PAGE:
Home SMART home
Our idea of a beautiful home has changed drastically with shrinking families and living spaces. The recent Inside Outside Mega Show held a mirror to the changing trends in home décor.
Options are aplenty for the young who want to live in houses that look exclusive.
BRITISH SINGER Elton John recently dispensed with all the furniture, artefacts, and fixtures from his mansion because he wanted to go in for a minimalist, Zen-look home. So he auctioned off the stuff which was snapped up for millions. But what do humbler PLUs do?
If the crowd at the recently concluded Inside Outside Mega Show was anything to go by, everyone loves to add new things to his or her home. Interestingly, the stalls that be attracted the most were those that sold things for the kitchen. "Whatever you say, a kitchen is definitely the most important part of the house," pointed out young Roopa Rao. "Whether one works at home or has a career outside home, everyone feels good in a pleasant, easily maintained, smart kitchen."
The Mega Show was a launch pad for many new products related to the interior and exterior decoration of homes and offices. Companies displayed their products such as tiles, bathroom fittings, bath enclosures, stained glass, solar geysers, pottery, and interior decoration materials. "We have been coming to these shows every year," said software professional Neeraj Narang, even as he managed his child in the pram. "We get good discounts and get to see lots of new things. We didn't know where to get pebbles, and here they are!" he added.
Design magazines say the minimalist look and sleek steel are in. "But I'm looking for warm, traditional furniture, not ornate, but definitely good sturdy ones that are also contemporary. No steel and fancy stuff like that for me," confessed Uttara, a consultant who moved from Chennai to set up her home here.
Stalls promoting traditional furniture jostled for elbowroom with those offering futuristic chairs and cots. While one lured customers with sheer glass artefacts, another displayed sturdy pieces of art one could pass on to one's grandchildren. "We get transferred every three years," said Itee Abhrol. "So, I keep looking for fittings that I can use in my quarters things that are removable, stylish, neat, and will help me give a different look to the interiors every time we move to a new house," said the young mother of two.
Family structures have changed over the years. Living spaces have decreased. The uniformity of flats and apartments makes householders yearn for a different look for the interiors and they are prepared to pay the price for it. During an informative presentation at the Mega Show by Nisha Mathew and Soumitro Ghosh on contemporary architecture, the shift towards innovative interiors was clearly visible. "We've gone in for light steel railings, cantilevered decks, and glass walls in many of our home projects so as to provide more light and space inside," said Ms. Mathew. "For Bangalore, we've found that the use of whites for the walls is effective in many ways... it suits the colour of the sky!" pointed out Mr. Ghosh.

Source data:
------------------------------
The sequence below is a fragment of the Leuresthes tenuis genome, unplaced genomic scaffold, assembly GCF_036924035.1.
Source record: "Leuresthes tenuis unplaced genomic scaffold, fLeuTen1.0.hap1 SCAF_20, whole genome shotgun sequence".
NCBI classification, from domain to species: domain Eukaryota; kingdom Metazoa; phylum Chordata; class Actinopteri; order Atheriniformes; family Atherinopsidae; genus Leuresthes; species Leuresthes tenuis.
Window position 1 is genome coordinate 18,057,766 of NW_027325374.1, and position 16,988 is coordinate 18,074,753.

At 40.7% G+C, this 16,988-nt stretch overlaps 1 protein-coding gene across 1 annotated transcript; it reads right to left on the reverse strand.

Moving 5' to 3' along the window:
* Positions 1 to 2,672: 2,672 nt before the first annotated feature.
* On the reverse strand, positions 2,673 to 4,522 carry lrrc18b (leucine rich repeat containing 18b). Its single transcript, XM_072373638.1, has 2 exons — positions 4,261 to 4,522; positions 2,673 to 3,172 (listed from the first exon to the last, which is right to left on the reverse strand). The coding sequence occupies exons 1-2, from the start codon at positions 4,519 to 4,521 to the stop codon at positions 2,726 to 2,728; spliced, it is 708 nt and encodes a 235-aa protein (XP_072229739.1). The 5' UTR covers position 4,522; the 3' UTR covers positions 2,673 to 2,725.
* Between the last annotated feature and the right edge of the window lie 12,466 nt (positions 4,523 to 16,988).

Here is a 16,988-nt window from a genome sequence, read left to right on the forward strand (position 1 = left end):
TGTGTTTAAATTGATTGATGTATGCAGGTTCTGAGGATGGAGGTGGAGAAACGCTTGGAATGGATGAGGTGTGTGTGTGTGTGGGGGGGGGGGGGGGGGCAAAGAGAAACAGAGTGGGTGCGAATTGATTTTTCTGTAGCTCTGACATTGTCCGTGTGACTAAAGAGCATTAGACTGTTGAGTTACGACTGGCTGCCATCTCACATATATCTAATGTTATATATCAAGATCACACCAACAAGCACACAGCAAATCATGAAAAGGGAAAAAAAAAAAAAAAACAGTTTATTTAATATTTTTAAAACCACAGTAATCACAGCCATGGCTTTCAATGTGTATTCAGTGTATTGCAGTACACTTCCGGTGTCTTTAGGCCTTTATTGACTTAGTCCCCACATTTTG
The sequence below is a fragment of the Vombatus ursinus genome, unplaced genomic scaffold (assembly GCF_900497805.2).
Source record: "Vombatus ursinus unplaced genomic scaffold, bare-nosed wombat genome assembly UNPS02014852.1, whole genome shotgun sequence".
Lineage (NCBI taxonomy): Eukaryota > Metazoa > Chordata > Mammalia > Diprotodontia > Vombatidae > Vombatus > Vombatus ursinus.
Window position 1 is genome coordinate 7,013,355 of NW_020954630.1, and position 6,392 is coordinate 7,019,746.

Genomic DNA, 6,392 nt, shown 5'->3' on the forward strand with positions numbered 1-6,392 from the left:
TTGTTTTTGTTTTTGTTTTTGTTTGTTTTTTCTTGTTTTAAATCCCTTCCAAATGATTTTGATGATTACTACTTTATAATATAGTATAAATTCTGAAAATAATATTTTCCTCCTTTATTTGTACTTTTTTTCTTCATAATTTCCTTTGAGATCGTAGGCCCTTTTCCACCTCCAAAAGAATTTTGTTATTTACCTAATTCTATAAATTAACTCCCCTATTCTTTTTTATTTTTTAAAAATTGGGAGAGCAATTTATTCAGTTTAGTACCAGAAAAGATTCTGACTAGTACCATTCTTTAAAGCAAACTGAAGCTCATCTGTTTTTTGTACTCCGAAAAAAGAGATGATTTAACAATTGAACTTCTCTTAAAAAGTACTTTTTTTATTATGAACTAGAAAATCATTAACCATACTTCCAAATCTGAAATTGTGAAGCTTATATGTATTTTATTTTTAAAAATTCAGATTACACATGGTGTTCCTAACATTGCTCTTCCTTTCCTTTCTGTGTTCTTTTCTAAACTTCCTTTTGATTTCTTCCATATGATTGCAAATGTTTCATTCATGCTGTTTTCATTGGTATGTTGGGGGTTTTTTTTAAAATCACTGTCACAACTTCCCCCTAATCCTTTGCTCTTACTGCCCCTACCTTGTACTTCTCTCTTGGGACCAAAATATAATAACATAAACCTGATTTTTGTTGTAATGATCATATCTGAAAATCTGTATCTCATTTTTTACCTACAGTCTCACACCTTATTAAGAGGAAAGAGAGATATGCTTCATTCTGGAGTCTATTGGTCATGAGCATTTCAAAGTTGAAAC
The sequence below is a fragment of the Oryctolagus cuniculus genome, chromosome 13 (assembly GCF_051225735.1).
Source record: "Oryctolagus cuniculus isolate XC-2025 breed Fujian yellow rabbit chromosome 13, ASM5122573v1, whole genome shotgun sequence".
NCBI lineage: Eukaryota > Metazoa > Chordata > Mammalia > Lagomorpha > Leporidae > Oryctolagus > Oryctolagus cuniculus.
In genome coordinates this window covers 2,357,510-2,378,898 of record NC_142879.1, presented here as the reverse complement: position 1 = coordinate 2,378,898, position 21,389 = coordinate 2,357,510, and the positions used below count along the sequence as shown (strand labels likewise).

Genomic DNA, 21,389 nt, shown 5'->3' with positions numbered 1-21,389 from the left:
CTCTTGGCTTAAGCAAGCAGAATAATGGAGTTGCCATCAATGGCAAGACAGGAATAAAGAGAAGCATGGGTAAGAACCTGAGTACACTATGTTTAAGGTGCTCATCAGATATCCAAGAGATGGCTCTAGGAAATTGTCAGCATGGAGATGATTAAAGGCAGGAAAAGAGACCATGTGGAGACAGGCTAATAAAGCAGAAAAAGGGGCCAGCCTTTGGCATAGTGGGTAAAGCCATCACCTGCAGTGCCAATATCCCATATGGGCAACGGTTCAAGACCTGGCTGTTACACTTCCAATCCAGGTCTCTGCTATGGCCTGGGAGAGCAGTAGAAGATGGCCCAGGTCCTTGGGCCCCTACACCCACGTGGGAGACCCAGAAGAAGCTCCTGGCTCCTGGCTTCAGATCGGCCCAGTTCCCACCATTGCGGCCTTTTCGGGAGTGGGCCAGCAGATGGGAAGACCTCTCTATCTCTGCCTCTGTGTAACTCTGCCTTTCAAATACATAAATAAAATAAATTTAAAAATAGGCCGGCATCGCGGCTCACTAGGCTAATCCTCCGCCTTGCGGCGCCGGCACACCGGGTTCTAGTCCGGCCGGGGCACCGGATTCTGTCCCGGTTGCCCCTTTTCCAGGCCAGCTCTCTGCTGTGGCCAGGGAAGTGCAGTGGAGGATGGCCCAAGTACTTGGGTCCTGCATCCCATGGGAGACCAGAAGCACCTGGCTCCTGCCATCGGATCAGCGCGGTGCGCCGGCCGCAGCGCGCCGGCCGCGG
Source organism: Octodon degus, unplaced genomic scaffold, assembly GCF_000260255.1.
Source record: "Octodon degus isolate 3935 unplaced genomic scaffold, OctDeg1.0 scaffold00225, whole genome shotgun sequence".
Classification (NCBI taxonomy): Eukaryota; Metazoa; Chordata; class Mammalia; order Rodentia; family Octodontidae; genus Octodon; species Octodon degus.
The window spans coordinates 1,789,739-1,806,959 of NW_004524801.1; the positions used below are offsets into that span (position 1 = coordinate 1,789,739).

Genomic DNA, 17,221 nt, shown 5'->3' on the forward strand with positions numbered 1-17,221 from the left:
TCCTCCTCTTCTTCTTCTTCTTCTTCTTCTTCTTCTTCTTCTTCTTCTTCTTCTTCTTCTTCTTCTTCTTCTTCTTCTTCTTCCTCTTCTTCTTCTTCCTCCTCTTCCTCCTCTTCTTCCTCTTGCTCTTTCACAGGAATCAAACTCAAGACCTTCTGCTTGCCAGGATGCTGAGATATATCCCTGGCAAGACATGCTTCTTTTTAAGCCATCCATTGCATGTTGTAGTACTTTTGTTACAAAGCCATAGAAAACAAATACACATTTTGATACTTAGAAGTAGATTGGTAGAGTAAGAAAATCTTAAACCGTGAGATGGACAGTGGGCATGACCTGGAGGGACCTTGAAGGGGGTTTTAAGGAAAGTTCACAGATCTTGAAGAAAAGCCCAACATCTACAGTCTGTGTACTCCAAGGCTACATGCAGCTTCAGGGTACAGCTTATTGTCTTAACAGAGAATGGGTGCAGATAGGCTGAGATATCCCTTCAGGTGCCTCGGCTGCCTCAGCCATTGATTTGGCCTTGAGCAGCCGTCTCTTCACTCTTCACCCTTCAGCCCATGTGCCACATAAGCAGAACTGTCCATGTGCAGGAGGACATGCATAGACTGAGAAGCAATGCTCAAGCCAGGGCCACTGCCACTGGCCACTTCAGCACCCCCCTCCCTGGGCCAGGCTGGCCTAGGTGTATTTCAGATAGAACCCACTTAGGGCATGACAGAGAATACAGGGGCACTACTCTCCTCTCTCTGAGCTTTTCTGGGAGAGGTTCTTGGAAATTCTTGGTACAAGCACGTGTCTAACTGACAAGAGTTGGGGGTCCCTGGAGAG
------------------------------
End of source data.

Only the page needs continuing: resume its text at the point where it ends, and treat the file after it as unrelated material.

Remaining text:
The show had a lot to offer by way of new paints, wall finishes, flooring, and carpets. Said Umesh Ramnath, a sales executive: "I travel a lot, and when I come home, I want to relax with my family. I don't mind spending money on furnishings and fittings if that will make life easier for us at least I don't need to hear about faulty latches and leaky taps!"
"After the stress and strain at work, people like to come back to a house that is small and harmonious no clashing colours, no clutter," pointed out Jeanne Roby, Assistant Editor, whose magazine, Inside Outside, has helped thousands of people plan their dream homes. "There are several design magazines now that have helped young people to set up home nicely within a budget," she added. "More and more people are going in for floor seating with bright cushions and rugs affordable and aesthetic too. Definitely, more young people today are conscious of their home environment than earlier!"
And judging from the number of young people at the lecture by the eminent architect R. Krishnamurthy on Use and Misuse of the Principles of Vastu, the trends in decor have undergone a sea change. Said Harish Prabhakar, a young doctor: "When my father built a house, he just gave the contractor a budget and a simple brief... When I can save enough to build a house, I want to be as well-informed as possible on architectural principles, materials, decor options, and maintenance."
Finally, home to the now generation is not just a calm setting that relieves stress, but also a good-looking place that carries a distinct identity.
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